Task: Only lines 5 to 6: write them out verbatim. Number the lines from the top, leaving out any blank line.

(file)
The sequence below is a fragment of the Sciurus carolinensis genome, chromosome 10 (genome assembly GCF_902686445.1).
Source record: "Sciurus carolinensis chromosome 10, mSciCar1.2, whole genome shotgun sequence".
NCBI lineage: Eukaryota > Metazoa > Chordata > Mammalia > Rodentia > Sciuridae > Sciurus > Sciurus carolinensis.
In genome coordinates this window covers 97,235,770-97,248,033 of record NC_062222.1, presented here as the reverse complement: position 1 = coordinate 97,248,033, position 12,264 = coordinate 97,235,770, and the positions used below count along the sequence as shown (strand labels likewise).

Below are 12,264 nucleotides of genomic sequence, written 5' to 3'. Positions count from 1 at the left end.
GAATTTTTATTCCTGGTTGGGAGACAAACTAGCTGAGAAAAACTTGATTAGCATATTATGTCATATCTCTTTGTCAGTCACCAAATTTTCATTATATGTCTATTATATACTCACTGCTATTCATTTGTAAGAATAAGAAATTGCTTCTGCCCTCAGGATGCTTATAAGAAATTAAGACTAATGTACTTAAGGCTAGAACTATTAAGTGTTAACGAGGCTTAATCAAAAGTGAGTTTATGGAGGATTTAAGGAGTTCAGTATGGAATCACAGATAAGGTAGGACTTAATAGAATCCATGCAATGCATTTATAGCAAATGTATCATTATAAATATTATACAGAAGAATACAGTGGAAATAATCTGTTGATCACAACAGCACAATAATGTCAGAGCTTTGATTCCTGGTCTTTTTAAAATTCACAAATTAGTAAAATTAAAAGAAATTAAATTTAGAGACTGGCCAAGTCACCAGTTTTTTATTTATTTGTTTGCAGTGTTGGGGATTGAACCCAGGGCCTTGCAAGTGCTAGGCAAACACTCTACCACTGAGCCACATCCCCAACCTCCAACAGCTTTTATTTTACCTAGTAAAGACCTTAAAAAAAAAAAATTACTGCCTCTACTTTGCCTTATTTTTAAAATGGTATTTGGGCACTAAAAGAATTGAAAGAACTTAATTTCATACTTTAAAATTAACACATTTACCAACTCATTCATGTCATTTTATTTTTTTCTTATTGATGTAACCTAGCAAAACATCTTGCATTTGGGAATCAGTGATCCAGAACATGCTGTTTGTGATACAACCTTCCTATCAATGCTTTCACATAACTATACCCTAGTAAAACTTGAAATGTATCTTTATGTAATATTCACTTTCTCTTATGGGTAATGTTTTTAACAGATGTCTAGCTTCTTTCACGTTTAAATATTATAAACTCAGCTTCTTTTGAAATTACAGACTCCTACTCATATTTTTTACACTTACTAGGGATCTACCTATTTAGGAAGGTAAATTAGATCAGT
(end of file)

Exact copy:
Below are 12,264 nucleotides of genomic sequence, written 5' to 3'. Positions count from 1 at the left end.
GAATTTTTATTCCTGGTTGGGAGACAAACTAGCTGAGAAAAACTTGATTAGCATATTATGTCATATCTCTTTGTCAGTCACCAAATTTTCATTATATGTCTATTATATACTCACTGCTATTCATTTGTAAGAATAAGAAATTGCTTCTGCCCTCAGGATGCTTATAAGAAATTAAGACTAATGTACTTAAGGCTAGAACTATTAAGTGTTAACGAGGCTTAATCAAAAGTGAGTTTATGGAGGATTTAAGGAGTTCAGTATGGAATCACAGATAAGGTAGGACTTAATAGAATCCATGCAATGCATTTATAGCAAATGTATCATTATAAATATTATACAGAAGAATACAGTGGAAATAATCTGTTGATCACAACAGCACAATAATGTCAGAGCTTTGATTCCTGGTCTTTTTAAAATTCACAAATTAGTAAAATTAAAAGAAATTAAATTTAGAGACTGGCCAAGTCACCAGTTTTTTATTTATTTGTTTGCAGTGTTGGGGATTGAACCCAGGGCCTTGCAAGTGCTAGGCAAACACTCTACCACTGAGCCACATCCCCAACCTCCAACAGCTTTTATTTTACCTAGTAAAGACCTTAAAAAAAAAAAATTACTGCCTCTACTTTGCCTTATTTTTAAAATGGTATTTGGGCACTAAAAGAATTGAAAGAACTTAATTTCATACTTTAAAATTAACACATTTACCAACTCATTCATGTCATTTTATTTTTTTCTTATTGATGTAACCTAGCAAAACATCTTGCATTTGGGAATCAGTGATCCAGAACATGCTGTTTGTGATACAACCTTCCTATCAATGCTTTCACATAACTATACCCTAGTAAAACTTGAAATGTATCTTTATGTAATATTCACTTTCTCTTATGGGTAATGTTTTTAACAGATGTCTAGCTTCTTTCACGTTTAAATATTATAAACTCAGCTTCTTTTGAAATTACAGACTCCTACTCATATTTTTTACACTTACTAGGGATCTACCTATTTAGGAAGGTAAATTAGATCAGT